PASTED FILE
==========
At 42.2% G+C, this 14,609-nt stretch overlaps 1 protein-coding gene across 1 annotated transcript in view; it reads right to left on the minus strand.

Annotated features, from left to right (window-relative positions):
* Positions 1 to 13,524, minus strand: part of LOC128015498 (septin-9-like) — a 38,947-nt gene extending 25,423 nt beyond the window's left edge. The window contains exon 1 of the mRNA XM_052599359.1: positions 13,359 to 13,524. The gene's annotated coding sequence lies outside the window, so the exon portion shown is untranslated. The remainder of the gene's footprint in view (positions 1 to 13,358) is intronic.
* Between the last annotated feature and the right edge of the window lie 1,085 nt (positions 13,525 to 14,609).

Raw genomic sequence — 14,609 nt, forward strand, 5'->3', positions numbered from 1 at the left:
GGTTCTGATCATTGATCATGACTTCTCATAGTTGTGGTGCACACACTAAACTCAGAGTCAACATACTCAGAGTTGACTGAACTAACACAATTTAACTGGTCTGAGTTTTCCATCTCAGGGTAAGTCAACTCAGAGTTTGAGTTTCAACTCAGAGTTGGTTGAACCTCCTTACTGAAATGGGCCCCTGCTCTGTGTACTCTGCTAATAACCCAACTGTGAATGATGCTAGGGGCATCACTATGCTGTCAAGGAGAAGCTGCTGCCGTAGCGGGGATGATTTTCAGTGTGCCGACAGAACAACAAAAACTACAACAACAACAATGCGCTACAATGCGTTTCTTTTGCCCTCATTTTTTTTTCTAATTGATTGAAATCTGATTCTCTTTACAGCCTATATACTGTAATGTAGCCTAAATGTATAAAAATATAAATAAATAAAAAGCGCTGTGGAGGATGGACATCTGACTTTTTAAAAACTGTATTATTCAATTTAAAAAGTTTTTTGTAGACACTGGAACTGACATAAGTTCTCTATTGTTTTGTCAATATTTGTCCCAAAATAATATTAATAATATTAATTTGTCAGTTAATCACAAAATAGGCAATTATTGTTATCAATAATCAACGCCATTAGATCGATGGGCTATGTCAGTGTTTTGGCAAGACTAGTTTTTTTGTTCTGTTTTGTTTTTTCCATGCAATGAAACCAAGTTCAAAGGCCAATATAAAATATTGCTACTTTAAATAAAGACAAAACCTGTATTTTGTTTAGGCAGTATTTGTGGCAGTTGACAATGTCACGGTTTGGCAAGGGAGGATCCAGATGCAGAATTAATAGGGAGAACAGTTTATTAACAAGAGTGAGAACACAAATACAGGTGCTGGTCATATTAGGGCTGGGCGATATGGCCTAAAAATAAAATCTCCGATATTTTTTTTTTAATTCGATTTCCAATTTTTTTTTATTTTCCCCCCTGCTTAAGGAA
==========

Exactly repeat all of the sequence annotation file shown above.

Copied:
At 42.2% G+C, this 14,609-nt stretch overlaps 1 protein-coding gene across 1 annotated transcript in view; it reads right to left on the minus strand.

Annotated features, from left to right (window-relative positions):
* Positions 1 to 13,524, minus strand: part of LOC128015498 (septin-9-like) — a 38,947-nt gene extending 25,423 nt beyond the window's left edge. The window contains exon 1 of the mRNA XM_052599359.1: positions 13,359 to 13,524. The gene's annotated coding sequence lies outside the window, so the exon portion shown is untranslated. The remainder of the gene's footprint in view (positions 1 to 13,358) is intronic.
* Between the last annotated feature and the right edge of the window lie 1,085 nt (positions 13,525 to 14,609).

Raw genomic sequence — 14,609 nt, forward strand, 5'->3', positions numbered from 1 at the left:
GGTTCTGATCATTGATCATGACTTCTCATAGTTGTGGTGCACACACTAAACTCAGAGTCAACATACTCAGAGTTGACTGAACTAACACAATTTAACTGGTCTGAGTTTTCCATCTCAGGGTAAGTCAACTCAGAGTTTGAGTTTCAACTCAGAGTTGGTTGAACCTCCTTACTGAAATGGGCCCCTGCTCTGTGTACTCTGCTAATAACCCAACTGTGAATGATGCTAGGGGCATCACTATGCTGTCAAGGAGAAGCTGCTGCCGTAGCGGGGATGATTTTCAGTGTGCCGACAGAACAACAAAAACTACAACAACAACAATGCGCTACAATGCGTTTCTTTTGCCCTCATTTTTTTTTCTAATTGATTGAAATCTGATTCTCTTTACAGCCTATATACTGTAATGTAGCCTAAATGTATAAAAATATAAATAAATAAAAAGCGCTGTGGAGGATGGACATCTGACTTTTTAAAAACTGTATTATTCAATTTAAAAAGTTTTTTGTAGACACTGGAACTGACATAAGTTCTCTATTGTTTTGTCAATATTTGTCCCAAAATAATATTAATAATATTAATTTGTCAGTTAATCACAAAATAGGCAATTATTGTTATCAATAATCAACGCCATTAGATCGATGGGCTATGTCAGTGTTTTGGCAAGACTAGTTTTTTTGTTCTGTTTTGTTTTTTCCATGCAATGAAACCAAGTTCAAAGGCCAATATAAAATATTGCTACTTTAAATAAAGACAAAACCTGTATTTTGTTTAGGCAGTATTTGTGGCAGTTGACAATGTCACGGTTTGGCAAGGGAGGATCCAGATGCAGAATTAATAGGGAGAACAGTTTATTAACAAGAGTGAGAACACAAATACAGGTGCTGGTCATATTAGGGCTGGGCGATATGGCCTAAAAATAAAATCTCCGATATTTTTTTTTTAATTCGATTTCCAATTTTTTTTTATTTTCCCCCCTGCTTAAGGAA